Following a two-year stint as the deputy director of the state cabinet agency that oversees alcohol and drug programming, he returned to LRADAC as chief of staff and a year later became only the second CEO in the agency’s 32-year history.
“During my time as CEO we were able to redesign our business model, retire our long-term debt, reduce our dependence on public funding, and were named South Carolina’s best-managed not-for-profit in 2003,” Jacks says.
That success paid off as he was recruited in late 2005 to join the White House Office of National Drug Control Policy, serving two administrations while building the domestic cornerstone of the President’s National Drug Control Strategy. During his tenure in Washington, Jack was able to mobilize more than 30,000 volunteers a year, support more than 5,200 grassroots community organizations, and directly manage over $620 million in federal expenditure.
With all of that success, Jack kept Carolina on his mind and admits that he knew the right opportunity would bring him back.
“While my six-plus years in Washington were an incredibly rewarding experience, they also created the perspective necessary for me to clearly see what a treasure our Association is to the University and our University is to our state,” Jack says. “While helping to create the University’s inaugural Alumni Society at the ‘J’ school, I began to understand how much our University has grown and changed since my graduation. That understanding, coupled with my Washington perspective, brought me home to My Carolina after several alumni and other university leaders made me aware of the national search taking place for Marsha’s replacement as executive director.”
He maintained permanent connections to South Carolina and to the university during his tenure in the nation’s capital. Upon meeting with various university officials, Jack had no doubt this was the right place to be, full time.
“The interview process made me keenly aware of the passion and strength of our Board of Governors, the unwavering support of our University’s leadership, and the commitment of a talented and dedicated staff of professionals,” Jack says. “Those three components give us the foundation necessary to realign our association to meet the goals set forth in our strategic plan. Whether it’s building a new Alumni Center or mobilizing the Gamecock nation in support of our University, all the tools are in place for us to successfully engage and motivate the strongest alumni base in the history of our University.”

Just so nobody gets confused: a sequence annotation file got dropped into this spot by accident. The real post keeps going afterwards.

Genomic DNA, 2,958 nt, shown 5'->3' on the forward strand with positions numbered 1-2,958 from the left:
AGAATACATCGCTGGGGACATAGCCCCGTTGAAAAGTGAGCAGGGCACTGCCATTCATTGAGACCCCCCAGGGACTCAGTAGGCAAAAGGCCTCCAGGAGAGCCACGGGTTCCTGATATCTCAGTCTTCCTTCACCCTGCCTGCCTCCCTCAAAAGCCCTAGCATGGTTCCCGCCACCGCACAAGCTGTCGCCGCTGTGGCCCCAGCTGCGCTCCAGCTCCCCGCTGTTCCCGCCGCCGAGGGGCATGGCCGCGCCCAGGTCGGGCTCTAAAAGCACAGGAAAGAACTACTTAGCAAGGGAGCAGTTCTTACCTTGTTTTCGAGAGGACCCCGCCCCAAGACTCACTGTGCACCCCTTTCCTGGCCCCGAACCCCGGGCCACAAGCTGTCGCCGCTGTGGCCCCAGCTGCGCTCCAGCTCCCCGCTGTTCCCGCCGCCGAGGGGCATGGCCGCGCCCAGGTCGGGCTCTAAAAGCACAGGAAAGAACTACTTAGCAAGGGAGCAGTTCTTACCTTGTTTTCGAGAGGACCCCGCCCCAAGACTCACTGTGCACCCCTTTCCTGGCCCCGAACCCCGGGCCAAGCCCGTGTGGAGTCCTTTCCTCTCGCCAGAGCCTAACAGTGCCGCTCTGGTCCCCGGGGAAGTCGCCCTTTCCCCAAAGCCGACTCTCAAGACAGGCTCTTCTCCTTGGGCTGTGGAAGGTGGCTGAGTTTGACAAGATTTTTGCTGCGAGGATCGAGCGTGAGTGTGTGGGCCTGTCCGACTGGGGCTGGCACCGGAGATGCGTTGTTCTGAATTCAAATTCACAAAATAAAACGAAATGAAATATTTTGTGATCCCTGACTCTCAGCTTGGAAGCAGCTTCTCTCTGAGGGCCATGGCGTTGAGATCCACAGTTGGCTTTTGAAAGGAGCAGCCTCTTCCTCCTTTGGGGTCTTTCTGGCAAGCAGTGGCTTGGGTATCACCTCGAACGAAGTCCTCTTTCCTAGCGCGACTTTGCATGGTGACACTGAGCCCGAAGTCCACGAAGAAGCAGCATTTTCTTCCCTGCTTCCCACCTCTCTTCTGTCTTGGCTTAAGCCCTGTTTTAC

Jack has hit the ground running at My Carolina. Recognizing there is a committed corps of alumni out there to serve the university, he is committed to serving those alumni and the university as well.
“Our job as staff is to connect, motivate, encourage and support the talents and gifts of our alumni as they work to grow our association and support our university,” Jacks says. “To better connect and involve our alumni, we are going to build a new home for Gamecock Nation – our Alumni Center. From that home base we will be able to improve our visibility, outreach, continuing education, networking, advocacy and involvement activities. The facility will give us the capacity to not only provide local service to our alumni, but it will also give us the technological capacity to support Gamecocks across the globe! Increasing alumni involvement, improving programming and support to current students as well as alumni, giving voice to Gamecocks so they can actively support our University are all part of aligning our work with strategic vision set forth by our Board of Governors.”
Attempting to engage and at times, mobilize, an alumni base of more than 260,000 individuals is certainly one of the many challenges associated with the position, but Jacks says he’s convinced that all alumni desire to see the university be successful.
“From strengthening our world-class academic portfolio to continuing to increase the competitiveness of Gamecock athletics, we all recognize the importance of creating lifelong connections with our current students as well as reaching out to our alumni and strengthening the bonds to the Carolina family.”
Jack and Sandy have one son, Connor, who attends Lexington High School.